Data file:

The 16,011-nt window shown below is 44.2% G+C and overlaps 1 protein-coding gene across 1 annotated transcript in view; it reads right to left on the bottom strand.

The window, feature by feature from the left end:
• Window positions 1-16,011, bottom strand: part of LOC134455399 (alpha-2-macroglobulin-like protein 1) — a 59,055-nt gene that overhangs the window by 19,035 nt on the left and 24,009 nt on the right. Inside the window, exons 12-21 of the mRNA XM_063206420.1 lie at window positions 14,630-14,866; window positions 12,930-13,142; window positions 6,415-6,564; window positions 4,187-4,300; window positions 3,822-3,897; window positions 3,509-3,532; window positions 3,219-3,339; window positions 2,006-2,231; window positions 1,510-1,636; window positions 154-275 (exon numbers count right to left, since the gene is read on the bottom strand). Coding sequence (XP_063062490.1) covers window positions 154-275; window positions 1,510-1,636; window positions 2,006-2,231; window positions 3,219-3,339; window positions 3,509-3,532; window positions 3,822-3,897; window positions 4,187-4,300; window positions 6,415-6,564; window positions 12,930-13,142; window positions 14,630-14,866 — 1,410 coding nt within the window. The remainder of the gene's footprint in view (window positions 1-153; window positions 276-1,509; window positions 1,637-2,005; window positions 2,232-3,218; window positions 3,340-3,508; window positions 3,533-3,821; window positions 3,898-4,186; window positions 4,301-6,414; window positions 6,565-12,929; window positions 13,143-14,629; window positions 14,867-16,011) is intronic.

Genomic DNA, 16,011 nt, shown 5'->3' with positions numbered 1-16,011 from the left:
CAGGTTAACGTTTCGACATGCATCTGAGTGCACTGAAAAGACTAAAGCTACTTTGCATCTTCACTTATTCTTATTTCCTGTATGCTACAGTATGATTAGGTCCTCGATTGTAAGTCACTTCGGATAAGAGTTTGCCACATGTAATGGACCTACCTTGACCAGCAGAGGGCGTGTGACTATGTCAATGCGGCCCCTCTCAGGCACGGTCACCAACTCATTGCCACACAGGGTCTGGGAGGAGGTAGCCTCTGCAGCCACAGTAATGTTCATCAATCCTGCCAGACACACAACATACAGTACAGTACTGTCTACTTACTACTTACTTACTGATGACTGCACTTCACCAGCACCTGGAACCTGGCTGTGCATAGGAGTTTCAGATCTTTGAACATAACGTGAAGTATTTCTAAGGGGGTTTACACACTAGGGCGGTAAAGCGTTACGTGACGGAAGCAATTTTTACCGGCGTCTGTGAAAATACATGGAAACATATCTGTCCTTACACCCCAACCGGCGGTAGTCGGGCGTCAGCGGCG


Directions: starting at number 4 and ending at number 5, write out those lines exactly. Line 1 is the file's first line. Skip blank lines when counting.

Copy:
Genomic DNA, 16,011 nt, shown 5'->3' with positions numbered 1-16,011 from the left:
CAGGTTAACGTTTCGACATGCATCTGAGTGCACTGAAAAGACTAAAGCTACTTTGCATCTTCACTTATTCTTATTTCCTGTATGCTACAGTATGATTAGGTCCTCGATTGTAAGTCACTTCGGATAAGAGTTTGCCACATGTAATGGACCTACCTTGACCAGCAGAGGGCGTGTGACTATGTCAATGCGGCCCCTCTCAGGCACGGTCACCAACTCATTGCCACACAGGGTCTGGGAGGAGGTAGCCTCTGCAGCCACAGTAATGTTCATCAATCCTGCCAGACACACAACATACAGTACAGTACTGTCTACTTACTACTTACTTACTGATGACTGCACTTCACCAGCACCTGGAACCTGGCTGTGCATAGGAGTTTCAGATCTTTGAACATAACGTGAAGTATTTCTAAGGGGGTTTACACACTAGGGCGGTAAAGCGTTACGTGACGGAAGCAATTTTTACCGGCGTCTGTGAAAATACATGGAAACATATCTGTCCTTACACCCCAACCGGCGGTAGTCGGGCGTCAGCGGCG